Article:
We used to believe that dinner would magically appear on our dining room table and that our daughter’s long long hair could easily be braided - French braided - in a matter of seconds. And we thought our toddler’s t-shirts actually did look better when they are ironed.
For you see, we were an American family that moved overseas and had household help. We were a family of four but we added more people into our home. How many of you have had staff? It can be a dream come true! Some of us even believed that folded, stacked and ironed underwear is common.
But here’s the thing - Let’s talk today about the neglected souls we leave behind as we move from assignment to assignment. As our friend Eva calls them, “Beloved strangers”. They are the nannies, the maid, the drivers and the cooks that are part of our global families framework.
Raising my own two children abroad- five different continents, 9 different countries and in a variety of homes, we have had our share of support people or “additional family members” such as Shri, Watti, Khun Oil ,and Somchai to name a few -they were a much-loved part of my children’s lives.
My 3 year old son was comfortable speaking bahasa Indonesia he would often fall into that language, did it bother me? no Did it make me worry about the sharing of love he has for his nanny who taught him this language? Did I perceive it as a competition for his love? No – not at all.
Well perhaps when late at night as he snuggled into bed and I’d ruffle his hair and he mummer in Indonesia.... “saya suka” I knew this meant ” I like”...but late at night in his soft baby voice, it often felt more like “I love” Who was that directed to?
Living in Jakarta during the overthrow of their government, we had a set of security guards for our home. These 4 guys worked a very complicated rotation of shifts to protect our home 100% of the time. Our company defined them by their job description, such as night watchman, day guard, and at times I did to.
My son knew which one would gladly give him a piggy back ride from the car into the house, which one would share his soda with him and even who had children about his own age. These were things I didn’t know about until my own son shared that with me. I am not proud of this.
These-Cross-cultural relationships take effort to foster. It’s not easy – sort of like trying to eat cookies like this. These relationships can be eye opening, they come with their share of hardships and misunderstandings as well. Making families mesh and understand each other when they come from completely different backgrounds isn&apos;t always easy.
When you open your home for a beloved stranger, they get to visit your world. But you can also visit their life by being introduced to things you never thought you’d see, do, smell, taste or feel. My children left pieces of their hearts in many locations around the world.
My son is a writer; he said, “The hardest part about a life overseas is the fact that nothing lasts forever. You can never know if it is your last year in one place, and whether or not you have to say your good-byes. He announced that he would love
to take back all those good-byes and turn them into “welcome back”. He said, I would not just keep my clothes, gadgets, and idle playthings; I would keep my friends, my family, my nannies, my cooks and my drivers -everything that matters most to me.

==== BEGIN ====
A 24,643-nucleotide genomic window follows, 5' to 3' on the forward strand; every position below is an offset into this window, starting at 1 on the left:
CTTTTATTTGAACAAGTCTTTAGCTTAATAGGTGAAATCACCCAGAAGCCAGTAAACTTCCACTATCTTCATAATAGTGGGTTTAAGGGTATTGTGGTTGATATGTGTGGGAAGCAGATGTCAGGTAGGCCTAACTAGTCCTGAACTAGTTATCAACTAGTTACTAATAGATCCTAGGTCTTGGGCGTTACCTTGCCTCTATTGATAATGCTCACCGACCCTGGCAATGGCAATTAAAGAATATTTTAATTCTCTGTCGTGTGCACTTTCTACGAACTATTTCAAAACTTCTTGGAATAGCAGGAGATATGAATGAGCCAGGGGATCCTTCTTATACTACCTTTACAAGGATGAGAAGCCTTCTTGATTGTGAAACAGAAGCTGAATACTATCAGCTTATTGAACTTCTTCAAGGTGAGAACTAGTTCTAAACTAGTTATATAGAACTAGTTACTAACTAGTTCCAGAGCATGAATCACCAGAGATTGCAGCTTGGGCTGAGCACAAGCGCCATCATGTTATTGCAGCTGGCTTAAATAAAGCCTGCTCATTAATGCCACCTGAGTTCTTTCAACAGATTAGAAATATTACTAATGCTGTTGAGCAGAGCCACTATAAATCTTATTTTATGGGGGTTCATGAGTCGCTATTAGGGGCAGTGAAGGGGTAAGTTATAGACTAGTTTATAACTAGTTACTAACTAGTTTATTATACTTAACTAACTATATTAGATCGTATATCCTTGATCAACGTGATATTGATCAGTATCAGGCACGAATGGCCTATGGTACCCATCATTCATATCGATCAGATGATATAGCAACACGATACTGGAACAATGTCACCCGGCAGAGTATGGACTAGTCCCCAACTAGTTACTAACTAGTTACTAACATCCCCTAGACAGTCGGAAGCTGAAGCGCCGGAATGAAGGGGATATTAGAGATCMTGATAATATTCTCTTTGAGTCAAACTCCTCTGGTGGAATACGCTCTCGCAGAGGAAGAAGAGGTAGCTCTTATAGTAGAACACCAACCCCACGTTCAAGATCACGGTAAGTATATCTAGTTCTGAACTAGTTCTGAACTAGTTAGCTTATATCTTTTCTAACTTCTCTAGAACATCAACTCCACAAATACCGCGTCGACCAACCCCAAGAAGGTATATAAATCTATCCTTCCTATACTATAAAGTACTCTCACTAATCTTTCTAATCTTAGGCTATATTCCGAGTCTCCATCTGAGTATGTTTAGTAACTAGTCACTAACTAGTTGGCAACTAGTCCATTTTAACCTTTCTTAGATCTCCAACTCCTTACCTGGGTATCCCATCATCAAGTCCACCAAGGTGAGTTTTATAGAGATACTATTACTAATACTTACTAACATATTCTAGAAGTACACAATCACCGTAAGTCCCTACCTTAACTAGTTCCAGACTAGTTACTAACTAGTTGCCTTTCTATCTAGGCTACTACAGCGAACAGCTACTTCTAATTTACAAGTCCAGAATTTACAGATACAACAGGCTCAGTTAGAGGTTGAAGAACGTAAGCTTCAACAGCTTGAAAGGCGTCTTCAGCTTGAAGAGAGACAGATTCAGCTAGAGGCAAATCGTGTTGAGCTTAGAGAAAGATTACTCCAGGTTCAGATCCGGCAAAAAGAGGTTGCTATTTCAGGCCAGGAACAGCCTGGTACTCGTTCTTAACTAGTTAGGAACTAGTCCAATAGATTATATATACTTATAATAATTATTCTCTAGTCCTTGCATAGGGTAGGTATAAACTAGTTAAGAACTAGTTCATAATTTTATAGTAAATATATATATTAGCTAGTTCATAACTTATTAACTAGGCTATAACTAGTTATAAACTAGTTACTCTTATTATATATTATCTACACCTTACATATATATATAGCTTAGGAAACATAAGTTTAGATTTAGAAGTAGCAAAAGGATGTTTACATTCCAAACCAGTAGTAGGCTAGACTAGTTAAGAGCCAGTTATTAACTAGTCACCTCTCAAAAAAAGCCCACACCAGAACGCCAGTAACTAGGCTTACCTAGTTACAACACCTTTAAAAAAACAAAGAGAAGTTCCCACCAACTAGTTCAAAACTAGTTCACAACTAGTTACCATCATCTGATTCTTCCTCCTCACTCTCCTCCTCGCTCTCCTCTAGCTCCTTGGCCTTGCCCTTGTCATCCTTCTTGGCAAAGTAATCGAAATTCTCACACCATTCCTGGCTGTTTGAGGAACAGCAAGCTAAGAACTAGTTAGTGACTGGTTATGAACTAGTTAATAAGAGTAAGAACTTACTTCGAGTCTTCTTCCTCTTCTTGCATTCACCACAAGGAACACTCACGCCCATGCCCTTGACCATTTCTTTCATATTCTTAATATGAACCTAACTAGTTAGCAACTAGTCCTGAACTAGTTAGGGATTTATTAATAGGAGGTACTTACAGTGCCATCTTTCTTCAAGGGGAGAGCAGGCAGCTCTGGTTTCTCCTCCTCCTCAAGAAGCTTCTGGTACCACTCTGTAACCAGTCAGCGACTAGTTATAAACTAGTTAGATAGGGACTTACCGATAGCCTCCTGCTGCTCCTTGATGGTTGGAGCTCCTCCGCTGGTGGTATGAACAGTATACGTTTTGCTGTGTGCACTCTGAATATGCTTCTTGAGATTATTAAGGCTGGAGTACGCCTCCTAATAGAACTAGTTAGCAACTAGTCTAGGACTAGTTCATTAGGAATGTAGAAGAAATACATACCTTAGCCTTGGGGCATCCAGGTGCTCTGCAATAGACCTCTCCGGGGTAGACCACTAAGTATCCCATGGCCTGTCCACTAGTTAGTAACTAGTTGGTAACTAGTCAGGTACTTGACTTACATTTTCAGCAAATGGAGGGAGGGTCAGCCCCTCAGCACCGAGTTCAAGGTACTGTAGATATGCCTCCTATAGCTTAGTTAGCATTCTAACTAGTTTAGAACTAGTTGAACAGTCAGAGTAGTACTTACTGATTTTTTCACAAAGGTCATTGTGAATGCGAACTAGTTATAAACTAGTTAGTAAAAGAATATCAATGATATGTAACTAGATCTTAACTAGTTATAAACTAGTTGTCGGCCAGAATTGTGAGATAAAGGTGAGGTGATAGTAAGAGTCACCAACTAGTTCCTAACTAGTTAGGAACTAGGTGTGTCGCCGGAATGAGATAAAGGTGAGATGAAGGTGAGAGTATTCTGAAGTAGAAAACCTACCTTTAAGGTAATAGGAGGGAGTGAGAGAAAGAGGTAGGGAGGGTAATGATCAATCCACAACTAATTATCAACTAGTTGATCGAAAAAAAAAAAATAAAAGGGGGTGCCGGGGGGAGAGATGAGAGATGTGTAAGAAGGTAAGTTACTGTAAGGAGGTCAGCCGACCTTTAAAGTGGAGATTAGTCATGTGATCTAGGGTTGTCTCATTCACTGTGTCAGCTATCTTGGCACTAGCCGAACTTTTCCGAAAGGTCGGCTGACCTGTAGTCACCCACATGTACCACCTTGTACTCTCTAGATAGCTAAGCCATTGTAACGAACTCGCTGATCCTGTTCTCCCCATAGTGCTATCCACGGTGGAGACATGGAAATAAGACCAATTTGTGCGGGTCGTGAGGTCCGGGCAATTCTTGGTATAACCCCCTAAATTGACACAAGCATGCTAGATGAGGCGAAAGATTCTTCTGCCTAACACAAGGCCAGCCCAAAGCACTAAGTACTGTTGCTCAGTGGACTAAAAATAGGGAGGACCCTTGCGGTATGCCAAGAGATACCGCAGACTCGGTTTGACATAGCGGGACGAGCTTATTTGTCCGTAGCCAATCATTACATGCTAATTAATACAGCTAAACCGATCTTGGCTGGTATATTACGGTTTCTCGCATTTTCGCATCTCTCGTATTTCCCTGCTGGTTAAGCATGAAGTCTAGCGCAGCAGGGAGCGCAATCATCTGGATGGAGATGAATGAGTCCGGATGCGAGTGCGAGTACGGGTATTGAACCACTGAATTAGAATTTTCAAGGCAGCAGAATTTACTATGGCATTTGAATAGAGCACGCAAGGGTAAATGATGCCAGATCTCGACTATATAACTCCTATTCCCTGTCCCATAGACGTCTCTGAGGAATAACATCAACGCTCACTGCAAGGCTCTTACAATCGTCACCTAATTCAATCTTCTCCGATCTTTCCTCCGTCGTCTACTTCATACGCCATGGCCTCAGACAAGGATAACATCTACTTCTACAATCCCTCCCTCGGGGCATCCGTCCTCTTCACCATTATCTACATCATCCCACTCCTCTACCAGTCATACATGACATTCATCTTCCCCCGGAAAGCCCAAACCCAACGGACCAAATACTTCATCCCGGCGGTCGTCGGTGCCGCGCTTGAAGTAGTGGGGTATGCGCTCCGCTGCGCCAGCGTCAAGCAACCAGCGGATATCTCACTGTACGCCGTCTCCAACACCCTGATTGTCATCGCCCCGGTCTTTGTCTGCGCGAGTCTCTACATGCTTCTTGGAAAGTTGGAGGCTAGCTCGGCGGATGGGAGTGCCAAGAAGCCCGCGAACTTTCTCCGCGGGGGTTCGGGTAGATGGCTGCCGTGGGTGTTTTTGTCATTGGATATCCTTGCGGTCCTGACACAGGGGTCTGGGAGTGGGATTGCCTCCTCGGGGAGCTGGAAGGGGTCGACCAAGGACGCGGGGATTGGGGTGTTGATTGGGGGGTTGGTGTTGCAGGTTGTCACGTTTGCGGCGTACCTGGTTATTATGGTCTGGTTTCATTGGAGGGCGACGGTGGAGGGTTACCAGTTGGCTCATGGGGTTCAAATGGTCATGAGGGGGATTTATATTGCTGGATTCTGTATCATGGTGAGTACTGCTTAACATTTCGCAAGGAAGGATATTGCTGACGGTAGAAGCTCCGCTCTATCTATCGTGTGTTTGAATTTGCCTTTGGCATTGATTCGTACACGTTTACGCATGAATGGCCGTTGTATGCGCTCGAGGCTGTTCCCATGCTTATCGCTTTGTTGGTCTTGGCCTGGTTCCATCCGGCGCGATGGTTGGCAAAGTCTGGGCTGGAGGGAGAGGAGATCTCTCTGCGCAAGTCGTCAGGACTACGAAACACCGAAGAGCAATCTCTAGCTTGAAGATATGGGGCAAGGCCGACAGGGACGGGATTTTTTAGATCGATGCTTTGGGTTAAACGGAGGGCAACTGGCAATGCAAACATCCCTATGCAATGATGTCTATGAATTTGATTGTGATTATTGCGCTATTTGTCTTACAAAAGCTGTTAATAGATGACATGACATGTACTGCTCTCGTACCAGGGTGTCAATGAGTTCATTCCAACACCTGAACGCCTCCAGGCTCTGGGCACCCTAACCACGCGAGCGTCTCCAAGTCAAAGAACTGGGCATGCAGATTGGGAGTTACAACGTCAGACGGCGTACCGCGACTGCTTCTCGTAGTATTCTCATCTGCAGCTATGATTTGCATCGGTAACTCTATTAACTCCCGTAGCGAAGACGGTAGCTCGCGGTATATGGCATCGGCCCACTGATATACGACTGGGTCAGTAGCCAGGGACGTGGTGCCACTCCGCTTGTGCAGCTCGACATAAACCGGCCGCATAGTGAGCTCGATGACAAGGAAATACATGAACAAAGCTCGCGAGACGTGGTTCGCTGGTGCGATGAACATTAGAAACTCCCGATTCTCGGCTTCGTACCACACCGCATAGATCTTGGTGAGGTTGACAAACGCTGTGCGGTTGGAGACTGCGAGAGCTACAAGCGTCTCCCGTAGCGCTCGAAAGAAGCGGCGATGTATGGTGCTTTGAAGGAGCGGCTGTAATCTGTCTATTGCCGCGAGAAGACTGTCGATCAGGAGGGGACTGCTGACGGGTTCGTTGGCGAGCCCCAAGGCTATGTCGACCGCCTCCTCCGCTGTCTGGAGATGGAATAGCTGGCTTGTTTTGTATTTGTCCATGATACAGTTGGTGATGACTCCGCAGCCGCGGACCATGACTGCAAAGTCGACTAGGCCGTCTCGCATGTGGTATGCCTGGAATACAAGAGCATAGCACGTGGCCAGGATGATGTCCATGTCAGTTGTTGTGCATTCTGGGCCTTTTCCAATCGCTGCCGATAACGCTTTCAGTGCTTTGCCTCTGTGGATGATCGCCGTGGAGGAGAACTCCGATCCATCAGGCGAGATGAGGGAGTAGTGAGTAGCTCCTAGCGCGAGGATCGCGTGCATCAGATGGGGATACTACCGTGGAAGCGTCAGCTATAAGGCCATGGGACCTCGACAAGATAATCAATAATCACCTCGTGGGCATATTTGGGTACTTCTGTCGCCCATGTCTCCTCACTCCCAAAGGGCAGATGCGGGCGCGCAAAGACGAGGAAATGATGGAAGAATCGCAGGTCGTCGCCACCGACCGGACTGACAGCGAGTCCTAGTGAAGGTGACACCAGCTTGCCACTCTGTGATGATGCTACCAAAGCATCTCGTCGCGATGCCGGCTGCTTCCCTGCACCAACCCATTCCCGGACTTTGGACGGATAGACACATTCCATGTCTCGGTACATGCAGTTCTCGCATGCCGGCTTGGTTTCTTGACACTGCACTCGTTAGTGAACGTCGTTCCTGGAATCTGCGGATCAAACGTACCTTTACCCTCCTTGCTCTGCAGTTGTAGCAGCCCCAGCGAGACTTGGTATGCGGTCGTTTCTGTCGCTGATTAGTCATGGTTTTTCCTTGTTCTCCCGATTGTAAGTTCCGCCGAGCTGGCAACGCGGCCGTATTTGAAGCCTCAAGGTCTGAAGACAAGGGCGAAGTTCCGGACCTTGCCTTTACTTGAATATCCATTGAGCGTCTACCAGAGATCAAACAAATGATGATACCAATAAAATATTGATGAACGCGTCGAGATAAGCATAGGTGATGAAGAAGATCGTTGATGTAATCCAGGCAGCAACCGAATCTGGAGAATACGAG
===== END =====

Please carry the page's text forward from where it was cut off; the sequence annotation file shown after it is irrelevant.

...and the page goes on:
At this young age he was trying to combine his four cultures he said I can live anywhere in the world- It wouldn’t matter to me, as long as I am with the people that matter most to me, and I’d go anywhere. As for now, my house is simply a plane, moving me from location to location, dropping me into new memories and new faces.
Often staff seem invisible, defined only by their job description - their personality and character traits do not seem of great interest in many expat families. At least not to the adults in the family. Kids are often much more interested in them.
My son’s art shows the confusion for these neglected souls that were in our expat family. They warranted an equal space on the page but only in pencil.. They were the same size as his family of four but in pencil -.Is this because they are easily erased or changed as we relocated?
My time is almost up and I still haven’t had the nerve to say the word -servant. This is an uncomfortable word to me. Yes, I paid them. But we prefer... Much Loved Reference Person we long to appreciate their service beyond the material compensation that I paid.
We need to Validate our memories we need to admit our feelings of appreciation We need to show our gratitude BUT we need to feel our loss. Many of these family members are untraceable even if we return to their home country. We don’t have enough information about them.
These neglected souls are the ones who comfort, who protect, who reassure us daily - and they are there for our family with out fail - they are solid as a brick wall, supporting us always but easily fading away as we move on.
So let’s face the facts – redefine the expat family – include those forgotten neglected souls we leave behind as we move from assignment to assignment. These “Beloved strangers” - Are a part of your family - And you are a team now, a progressive cultural force to be reckoned with.
Will your beloved strangers become visible and recognized? Let’s kindle the relationships of these beloved strangers in our homes here and abroad. Let’s continue this discussion. For the sake of your children, please continue the discussion.
Hired Help or Much Loved Reference Person?
Beloved Stranger:Beloved Stranger: